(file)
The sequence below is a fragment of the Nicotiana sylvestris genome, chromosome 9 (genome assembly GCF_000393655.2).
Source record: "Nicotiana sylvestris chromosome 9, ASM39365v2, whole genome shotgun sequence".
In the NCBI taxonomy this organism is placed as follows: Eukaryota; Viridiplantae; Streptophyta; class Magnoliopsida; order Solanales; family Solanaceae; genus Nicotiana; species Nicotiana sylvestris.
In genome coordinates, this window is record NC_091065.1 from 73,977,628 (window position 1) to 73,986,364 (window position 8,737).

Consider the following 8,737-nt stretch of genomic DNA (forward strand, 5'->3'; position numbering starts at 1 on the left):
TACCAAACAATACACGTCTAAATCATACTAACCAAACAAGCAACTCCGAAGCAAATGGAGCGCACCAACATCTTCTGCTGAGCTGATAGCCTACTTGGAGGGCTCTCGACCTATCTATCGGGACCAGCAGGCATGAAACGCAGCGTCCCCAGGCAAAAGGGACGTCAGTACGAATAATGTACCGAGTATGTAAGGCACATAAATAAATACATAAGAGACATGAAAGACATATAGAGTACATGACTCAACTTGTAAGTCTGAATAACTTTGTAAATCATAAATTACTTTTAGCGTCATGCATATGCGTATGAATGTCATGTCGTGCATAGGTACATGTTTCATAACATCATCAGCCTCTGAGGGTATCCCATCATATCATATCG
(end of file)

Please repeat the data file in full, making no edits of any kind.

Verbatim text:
The sequence below is a fragment of the Nicotiana sylvestris genome, chromosome 9 (genome assembly GCF_000393655.2).
Source record: "Nicotiana sylvestris chromosome 9, ASM39365v2, whole genome shotgun sequence".
In the NCBI taxonomy this organism is placed as follows: Eukaryota; Viridiplantae; Streptophyta; class Magnoliopsida; order Solanales; family Solanaceae; genus Nicotiana; species Nicotiana sylvestris.
In genome coordinates, this window is record NC_091065.1 from 73,977,628 (window position 1) to 73,986,364 (window position 8,737).

Consider the following 8,737-nt stretch of genomic DNA (forward strand, 5'->3'; position numbering starts at 1 on the left):
TACCAAACAATACACGTCTAAATCATACTAACCAAACAAGCAACTCCGAAGCAAATGGAGCGCACCAACATCTTCTGCTGAGCTGATAGCCTACTTGGAGGGCTCTCGACCTATCTATCGGGACCAGCAGGCATGAAACGCAGCGTCCCCAGGCAAAAGGGACGTCAGTACGAATAATGTACCGAGTATGTAAGGCACATAAATAAATACATAAGAGACATGAAAGACATATAGAGTACATGACTCAACTTGTAAGTCTGAATAACTTTGTAAATCATAAATTACTTTTAGCGTCATGCATATGCGTATGAATGTCATGTCGTGCATAGGTACATGTTTCATAACATCATCAGCCTCTGAGGGTATCCCATCATATCATATCG